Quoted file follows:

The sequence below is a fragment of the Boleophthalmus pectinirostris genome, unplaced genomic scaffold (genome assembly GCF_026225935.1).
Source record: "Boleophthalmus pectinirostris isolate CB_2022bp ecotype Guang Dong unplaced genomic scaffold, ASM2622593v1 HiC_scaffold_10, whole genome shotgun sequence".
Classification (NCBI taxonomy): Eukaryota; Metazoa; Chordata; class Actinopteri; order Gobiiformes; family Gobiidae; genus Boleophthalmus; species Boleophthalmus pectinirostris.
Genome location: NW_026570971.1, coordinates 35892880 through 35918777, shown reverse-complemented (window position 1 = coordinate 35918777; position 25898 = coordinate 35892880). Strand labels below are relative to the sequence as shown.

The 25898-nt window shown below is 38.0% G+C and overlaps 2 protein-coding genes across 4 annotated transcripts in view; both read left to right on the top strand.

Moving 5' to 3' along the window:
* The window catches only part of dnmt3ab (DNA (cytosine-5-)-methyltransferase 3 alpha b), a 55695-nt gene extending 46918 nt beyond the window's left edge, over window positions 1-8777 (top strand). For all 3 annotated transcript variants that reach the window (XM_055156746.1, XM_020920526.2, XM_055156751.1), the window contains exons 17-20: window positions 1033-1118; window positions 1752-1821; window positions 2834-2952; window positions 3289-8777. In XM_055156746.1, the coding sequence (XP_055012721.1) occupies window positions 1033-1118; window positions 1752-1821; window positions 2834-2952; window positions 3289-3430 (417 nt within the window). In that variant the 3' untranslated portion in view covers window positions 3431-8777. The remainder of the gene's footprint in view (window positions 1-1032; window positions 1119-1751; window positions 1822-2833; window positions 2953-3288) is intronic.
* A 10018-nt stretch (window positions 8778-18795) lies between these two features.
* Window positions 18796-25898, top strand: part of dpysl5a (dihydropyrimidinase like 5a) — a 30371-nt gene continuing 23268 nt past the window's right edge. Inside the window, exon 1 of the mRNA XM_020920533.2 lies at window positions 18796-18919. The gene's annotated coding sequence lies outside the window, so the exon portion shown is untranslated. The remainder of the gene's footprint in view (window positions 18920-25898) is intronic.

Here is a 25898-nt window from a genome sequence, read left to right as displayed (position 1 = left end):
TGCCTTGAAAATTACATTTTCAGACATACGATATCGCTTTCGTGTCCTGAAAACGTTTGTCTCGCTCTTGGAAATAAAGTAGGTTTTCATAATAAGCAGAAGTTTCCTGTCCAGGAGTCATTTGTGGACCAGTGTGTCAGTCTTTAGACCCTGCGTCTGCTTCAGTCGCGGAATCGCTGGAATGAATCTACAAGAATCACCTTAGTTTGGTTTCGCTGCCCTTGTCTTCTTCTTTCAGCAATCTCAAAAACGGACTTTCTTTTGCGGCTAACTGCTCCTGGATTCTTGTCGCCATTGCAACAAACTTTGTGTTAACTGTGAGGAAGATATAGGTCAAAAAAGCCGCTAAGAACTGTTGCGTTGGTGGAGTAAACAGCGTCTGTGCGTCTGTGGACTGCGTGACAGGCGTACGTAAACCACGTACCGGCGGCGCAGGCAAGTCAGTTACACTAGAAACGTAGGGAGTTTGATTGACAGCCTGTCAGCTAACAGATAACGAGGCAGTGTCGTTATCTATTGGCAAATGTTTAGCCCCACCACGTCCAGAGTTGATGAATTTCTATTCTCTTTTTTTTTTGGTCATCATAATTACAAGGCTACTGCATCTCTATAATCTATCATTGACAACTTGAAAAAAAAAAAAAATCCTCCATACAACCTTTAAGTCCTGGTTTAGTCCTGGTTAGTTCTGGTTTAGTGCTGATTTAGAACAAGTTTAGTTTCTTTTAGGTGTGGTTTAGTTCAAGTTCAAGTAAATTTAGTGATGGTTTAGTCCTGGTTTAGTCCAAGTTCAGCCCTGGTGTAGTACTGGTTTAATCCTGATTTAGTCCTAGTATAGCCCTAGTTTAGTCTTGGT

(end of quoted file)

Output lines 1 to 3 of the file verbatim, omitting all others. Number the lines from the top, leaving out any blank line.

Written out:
The sequence below is a fragment of the Boleophthalmus pectinirostris genome, unplaced genomic scaffold (genome assembly GCF_026225935.1).
Source record: "Boleophthalmus pectinirostris isolate CB_2022bp ecotype Guang Dong unplaced genomic scaffold, ASM2622593v1 HiC_scaffold_10, whole genome shotgun sequence".
Classification (NCBI taxonomy): Eukaryota; Metazoa; Chordata; class Actinopteri; order Gobiiformes; family Gobiidae; genus Boleophthalmus; species Boleophthalmus pectinirostris.